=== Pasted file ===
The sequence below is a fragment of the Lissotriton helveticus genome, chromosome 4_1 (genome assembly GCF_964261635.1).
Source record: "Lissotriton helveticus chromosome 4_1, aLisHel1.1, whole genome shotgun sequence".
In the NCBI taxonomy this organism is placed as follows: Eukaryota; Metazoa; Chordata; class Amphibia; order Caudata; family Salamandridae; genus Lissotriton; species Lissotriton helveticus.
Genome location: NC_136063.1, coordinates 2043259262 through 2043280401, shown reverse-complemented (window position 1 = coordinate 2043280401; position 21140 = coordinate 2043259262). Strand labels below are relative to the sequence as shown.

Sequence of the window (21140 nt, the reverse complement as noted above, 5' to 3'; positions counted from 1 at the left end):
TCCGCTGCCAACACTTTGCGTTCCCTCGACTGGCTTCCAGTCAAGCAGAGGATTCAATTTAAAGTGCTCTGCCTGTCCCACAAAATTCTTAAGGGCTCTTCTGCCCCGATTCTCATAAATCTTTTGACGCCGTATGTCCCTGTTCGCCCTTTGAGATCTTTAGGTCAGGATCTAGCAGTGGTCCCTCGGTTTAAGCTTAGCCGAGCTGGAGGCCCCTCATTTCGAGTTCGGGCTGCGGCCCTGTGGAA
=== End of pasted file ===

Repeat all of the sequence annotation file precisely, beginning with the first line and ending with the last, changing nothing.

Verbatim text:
The sequence below is a fragment of the Lissotriton helveticus genome, chromosome 4_1 (genome assembly GCF_964261635.1).
Source record: "Lissotriton helveticus chromosome 4_1, aLisHel1.1, whole genome shotgun sequence".
In the NCBI taxonomy this organism is placed as follows: Eukaryota; Metazoa; Chordata; class Amphibia; order Caudata; family Salamandridae; genus Lissotriton; species Lissotriton helveticus.
Genome location: NC_136063.1, coordinates 2043259262 through 2043280401, shown reverse-complemented (window position 1 = coordinate 2043280401; position 21140 = coordinate 2043259262). Strand labels below are relative to the sequence as shown.

Sequence of the window (21140 nt, the reverse complement as noted above, 5' to 3'; positions counted from 1 at the left end):
TCCGCTGCCAACACTTTGCGTTCCCTCGACTGGCTTCCAGTCAAGCAGAGGATTCAATTTAAAGTGCTCTGCCTGTCCCACAAAATTCTTAAGGGCTCTTCTGCCCCGATTCTCATAAATCTTTTGACGCCGTATGTCCCTGTTCGCCCTTTGAGATCTTTAGGTCAGGATCTAGCAGTGGTCCCTCGGTTTAAGCTTAGCCGAGCTGGAGGCCCCTCATTTCGAGTTCGGGCTGCGGCCCTGTGGAA